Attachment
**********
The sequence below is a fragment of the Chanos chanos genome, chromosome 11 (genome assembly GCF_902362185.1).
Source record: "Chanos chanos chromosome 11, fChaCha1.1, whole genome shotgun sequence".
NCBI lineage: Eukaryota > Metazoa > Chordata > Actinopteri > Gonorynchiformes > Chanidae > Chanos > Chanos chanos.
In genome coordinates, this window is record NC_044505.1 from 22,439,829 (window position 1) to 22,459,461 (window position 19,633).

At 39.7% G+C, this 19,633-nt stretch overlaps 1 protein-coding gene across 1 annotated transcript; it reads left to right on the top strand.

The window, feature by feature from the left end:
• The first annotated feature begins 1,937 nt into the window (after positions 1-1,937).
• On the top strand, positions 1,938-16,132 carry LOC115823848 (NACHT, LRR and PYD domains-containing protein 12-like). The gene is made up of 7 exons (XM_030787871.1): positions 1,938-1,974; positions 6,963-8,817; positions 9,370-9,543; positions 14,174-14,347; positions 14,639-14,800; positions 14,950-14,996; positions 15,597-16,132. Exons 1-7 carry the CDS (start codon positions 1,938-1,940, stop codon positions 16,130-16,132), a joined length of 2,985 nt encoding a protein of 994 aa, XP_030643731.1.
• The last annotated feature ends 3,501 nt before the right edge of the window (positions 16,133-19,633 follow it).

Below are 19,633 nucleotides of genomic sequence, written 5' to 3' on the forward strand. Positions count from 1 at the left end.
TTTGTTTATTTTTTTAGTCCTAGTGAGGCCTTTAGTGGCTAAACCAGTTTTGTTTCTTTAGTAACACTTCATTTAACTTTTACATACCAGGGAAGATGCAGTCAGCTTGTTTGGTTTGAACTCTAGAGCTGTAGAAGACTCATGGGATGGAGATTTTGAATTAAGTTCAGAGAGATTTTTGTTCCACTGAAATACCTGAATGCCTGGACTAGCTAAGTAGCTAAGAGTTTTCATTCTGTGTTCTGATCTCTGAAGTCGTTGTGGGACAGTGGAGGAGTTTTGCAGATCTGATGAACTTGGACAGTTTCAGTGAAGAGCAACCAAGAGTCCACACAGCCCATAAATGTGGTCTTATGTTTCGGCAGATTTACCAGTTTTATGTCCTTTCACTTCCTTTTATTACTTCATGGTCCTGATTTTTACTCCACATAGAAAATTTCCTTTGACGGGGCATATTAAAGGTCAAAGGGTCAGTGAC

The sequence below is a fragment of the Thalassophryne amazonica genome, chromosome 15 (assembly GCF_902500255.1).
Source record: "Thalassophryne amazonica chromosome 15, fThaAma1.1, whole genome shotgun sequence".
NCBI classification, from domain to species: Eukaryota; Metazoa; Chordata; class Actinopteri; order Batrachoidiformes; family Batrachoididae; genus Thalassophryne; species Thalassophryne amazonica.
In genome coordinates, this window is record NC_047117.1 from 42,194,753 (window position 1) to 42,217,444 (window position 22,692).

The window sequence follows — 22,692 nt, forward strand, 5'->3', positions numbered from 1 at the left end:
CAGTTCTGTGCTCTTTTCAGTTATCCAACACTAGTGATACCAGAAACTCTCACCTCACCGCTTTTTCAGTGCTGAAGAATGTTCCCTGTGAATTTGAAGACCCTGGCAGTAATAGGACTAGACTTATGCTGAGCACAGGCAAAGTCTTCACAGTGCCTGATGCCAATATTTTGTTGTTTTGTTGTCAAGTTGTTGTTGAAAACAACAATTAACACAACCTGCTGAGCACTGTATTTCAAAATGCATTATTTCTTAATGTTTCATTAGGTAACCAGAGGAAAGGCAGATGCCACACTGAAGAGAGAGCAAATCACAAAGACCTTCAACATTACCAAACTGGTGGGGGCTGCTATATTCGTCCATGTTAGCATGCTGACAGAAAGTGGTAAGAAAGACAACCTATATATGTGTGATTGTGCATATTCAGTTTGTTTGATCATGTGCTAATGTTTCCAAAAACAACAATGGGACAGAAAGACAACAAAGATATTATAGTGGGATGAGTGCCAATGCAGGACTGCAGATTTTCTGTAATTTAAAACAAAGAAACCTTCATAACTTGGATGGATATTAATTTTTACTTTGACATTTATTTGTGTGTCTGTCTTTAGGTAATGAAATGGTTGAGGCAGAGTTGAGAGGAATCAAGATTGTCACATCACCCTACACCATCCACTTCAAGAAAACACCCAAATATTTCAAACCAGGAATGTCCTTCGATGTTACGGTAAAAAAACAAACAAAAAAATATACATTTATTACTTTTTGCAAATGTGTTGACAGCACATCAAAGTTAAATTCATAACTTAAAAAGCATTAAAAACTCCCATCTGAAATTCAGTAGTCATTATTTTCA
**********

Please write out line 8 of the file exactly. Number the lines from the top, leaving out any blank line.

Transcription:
• On the top strand, positions 1,938-16,132 carry LOC115823848 (NACHT, LRR and PYD domains-containing protein 12-like). The gene is made up of 7 exons (XM_030787871.1): positions 1,938-1,974; positions 6,963-8,817; positions 9,370-9,543; positions 14,174-14,347; positions 14,639-14,800; positions 14,950-14,996; positions 15,597-16,132. Exons 1-7 carry the CDS (start codon positions 1,938-1,940, stop codon positions 16,130-16,132), a joined length of 2,985 nt encoding a protein of 994 aa, XP_030643731.1.